Muslim Girl in America

I'm an American girl, born and raised, and a Muslim.

‘Twas the Night Before Ramadan

on July 7, 2013

(Please note: This is a parody of a classic Christmas poem called ‘Twas the Night Before Christmas. I hope you enjoy it!)

‘Twas the night before Ramadan and all through the home,

The parents ran after the constantly ringing phone.

Everyone calling to confirm the Ramadan news

So that nary a fasting day they would lose.

 

The children were nestled all snug in their beds,

Too young to fast and face aches of their heads.

The prayer times were hung in the kitchen with care,

Because to miss a prayer – why they wouldn’t dare!

 

Back in the kitchen there was such a clatter,

As Mom cooked and fried and kneaded atta* for later.

With only a few hours to sleep, everyone hurried their tasks,

For during a summer Ramadan, the night goes quickly past.

 

A new moon was visible to the naked eye,

Shadowed darkly in the night sky.

Our thoughts move quickly toward the month ahead,

And the path of reflection upon which we’ll soon be lead.

 

The father was gone to the masjid* and not in their sight,

As the Taraweeh* prayer began this night.

The older kids were playing a game,

When their Ami* called them by name.

 

“Come here bayti* and bayta*, it’s now time for bed;

“And no moaning or groaning should come from your heads!

“Ramadan will shortly be here,

“And you need to sleep now before morning draws too near.”

 

So up to the bedrooms, the children they flew,

To ready for bed and breakfast soon, too!

Too soon a light touch fell on the kids’ faces,

As their Ami woke them gently with kisses.

 

The kids got up and stretched as their Ami rushed off quick,

To stop the parathas* from burning, though the griddle was nonstick.

A summer fast was harder than most,

And their Ami knew that their hunger would not be satisfied with mere toast.

 

So there was also dahi* and unda* and daal*,

With tea and juice, so their blood sugar would not fall.

Dressed in pajamas, they stumbled down the stairs,

The kids looked like quite the pair.

 

Ami’s eyes – how they twinkled! Her demeanor so merry,

As she served the family parathas and poured them juice made of berries.

The kids mouths grew into a smile,

For fresh parathas made the waking early worthwhile.

 

The kids ate quickly, along with their Abu, too,

And Ami ate last, after feeding the rest of the brood.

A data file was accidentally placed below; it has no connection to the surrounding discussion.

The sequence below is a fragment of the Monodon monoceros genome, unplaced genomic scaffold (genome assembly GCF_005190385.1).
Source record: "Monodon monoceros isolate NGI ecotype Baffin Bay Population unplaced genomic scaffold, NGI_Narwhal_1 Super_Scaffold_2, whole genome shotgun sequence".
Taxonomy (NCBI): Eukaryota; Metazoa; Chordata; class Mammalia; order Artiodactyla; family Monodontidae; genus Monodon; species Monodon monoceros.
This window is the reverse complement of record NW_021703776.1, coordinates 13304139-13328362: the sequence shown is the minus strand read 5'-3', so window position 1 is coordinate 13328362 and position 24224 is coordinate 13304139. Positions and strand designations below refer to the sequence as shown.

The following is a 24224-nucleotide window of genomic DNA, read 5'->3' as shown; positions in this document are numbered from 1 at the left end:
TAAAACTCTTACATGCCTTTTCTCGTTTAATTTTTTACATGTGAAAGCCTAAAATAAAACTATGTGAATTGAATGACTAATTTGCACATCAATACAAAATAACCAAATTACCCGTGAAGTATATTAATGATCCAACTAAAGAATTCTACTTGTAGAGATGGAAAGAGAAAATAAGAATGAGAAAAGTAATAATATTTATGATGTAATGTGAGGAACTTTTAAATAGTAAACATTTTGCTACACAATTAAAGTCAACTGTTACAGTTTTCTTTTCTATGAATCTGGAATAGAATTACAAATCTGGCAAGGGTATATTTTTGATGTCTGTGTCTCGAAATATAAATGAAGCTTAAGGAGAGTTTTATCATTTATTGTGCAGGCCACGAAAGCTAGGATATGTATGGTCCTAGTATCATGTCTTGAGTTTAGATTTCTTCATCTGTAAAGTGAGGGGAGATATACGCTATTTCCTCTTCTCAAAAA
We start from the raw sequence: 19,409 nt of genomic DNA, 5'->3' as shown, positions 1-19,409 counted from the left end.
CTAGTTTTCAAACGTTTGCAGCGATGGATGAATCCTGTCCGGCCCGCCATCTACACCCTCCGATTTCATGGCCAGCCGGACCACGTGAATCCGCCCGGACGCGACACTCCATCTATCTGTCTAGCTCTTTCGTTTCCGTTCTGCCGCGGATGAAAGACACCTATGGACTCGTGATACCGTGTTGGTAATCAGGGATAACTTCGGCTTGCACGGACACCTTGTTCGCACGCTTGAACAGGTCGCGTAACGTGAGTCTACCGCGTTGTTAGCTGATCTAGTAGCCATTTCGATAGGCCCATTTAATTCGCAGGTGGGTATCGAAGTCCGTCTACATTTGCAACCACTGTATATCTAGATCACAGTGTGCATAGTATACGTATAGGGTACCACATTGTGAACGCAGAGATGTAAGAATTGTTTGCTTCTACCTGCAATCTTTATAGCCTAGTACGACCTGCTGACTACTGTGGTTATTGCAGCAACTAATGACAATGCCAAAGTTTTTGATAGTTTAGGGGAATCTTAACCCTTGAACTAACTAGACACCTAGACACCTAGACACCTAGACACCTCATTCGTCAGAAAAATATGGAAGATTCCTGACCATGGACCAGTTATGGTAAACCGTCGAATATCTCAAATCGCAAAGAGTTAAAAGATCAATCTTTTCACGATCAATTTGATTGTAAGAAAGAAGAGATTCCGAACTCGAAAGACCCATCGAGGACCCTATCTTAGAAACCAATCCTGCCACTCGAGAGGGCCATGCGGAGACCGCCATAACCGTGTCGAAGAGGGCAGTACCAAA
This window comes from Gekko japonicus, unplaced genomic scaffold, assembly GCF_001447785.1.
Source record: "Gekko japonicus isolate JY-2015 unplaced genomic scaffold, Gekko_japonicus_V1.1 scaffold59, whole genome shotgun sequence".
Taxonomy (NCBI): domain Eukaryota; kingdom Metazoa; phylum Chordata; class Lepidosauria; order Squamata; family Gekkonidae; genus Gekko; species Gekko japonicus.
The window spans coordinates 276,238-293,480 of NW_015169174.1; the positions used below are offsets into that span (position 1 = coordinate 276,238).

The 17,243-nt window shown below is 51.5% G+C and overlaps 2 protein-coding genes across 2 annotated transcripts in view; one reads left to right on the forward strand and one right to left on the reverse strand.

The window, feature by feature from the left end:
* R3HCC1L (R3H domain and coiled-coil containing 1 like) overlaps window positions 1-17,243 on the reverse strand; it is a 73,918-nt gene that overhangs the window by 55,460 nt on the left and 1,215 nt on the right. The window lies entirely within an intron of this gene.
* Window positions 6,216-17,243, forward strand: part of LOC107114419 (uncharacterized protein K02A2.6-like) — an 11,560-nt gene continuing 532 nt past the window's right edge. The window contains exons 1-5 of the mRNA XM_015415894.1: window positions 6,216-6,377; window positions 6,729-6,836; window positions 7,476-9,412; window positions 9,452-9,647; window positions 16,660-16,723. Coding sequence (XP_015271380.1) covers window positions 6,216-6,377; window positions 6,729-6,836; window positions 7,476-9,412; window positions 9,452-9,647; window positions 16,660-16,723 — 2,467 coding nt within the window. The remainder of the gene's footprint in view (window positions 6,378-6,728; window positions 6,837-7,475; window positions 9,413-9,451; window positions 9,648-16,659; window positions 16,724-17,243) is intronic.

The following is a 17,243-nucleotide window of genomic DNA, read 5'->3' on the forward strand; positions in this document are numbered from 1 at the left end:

The kids brushed teeth and drank extra water,

For they knew the day would only get hotter and hotter.

 

The parents drank coffee and tea, and saved water for last,

Filling their glasses a little too fast.

They all said a quick prayer to officially begin fasting that day,

And then prayed Fajr* and other prayers they did say.

 

An hour of quiet soon passed and the family rose once more,

They dressed and they showered, and did a few chores.

The parents to work, and the children to school,

To join in the evening and break fast , their willpower with them all day, through and through.

 

No eating or drinking, only abstaining these days,

To teach us restraint and purpose, and to correct the error of our ways.

The month has begun, let us be guided by the light,

Ramadan Mubarak to all, and to all a good night.

 

*Abu = Father.

*Ami = Mother.

*Atta = flour or dough.

*Bayta = Son.

*Bayti = Daughter.

*Daal = A dish made from lentils, pronounced “thaal”.

*Dahi = Yogurt, pronounced “thaay”.

*Fajr = Morning prayer in Islam; the first of five prayers of each day.

*Masjid = Mosque.

*Paratha = A type of homemade fried bread.

*Taraweeh prayer = A special prayer said after the last prayer of the day at the mosque during Ramadan, and which begins the night before the first day of the fasting.

*Unda = Egg.

 

 

 

 

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3 responses to “‘Twas the Night Before Ramadan

  1. […] mosque (since you’ll be spending most/all Ramadan with them anyway) and start the month tomorrow. ‘Twas the Night Before Ramadan, after […]

  2. […] year, I did a post called ‘Twas the Night Before Ramadan. Some of you may not know this, but it is a parody of a classic Christmas poem called ‘Twas […]

  3. Atul mittal says:

    Wonderful poem. loving it

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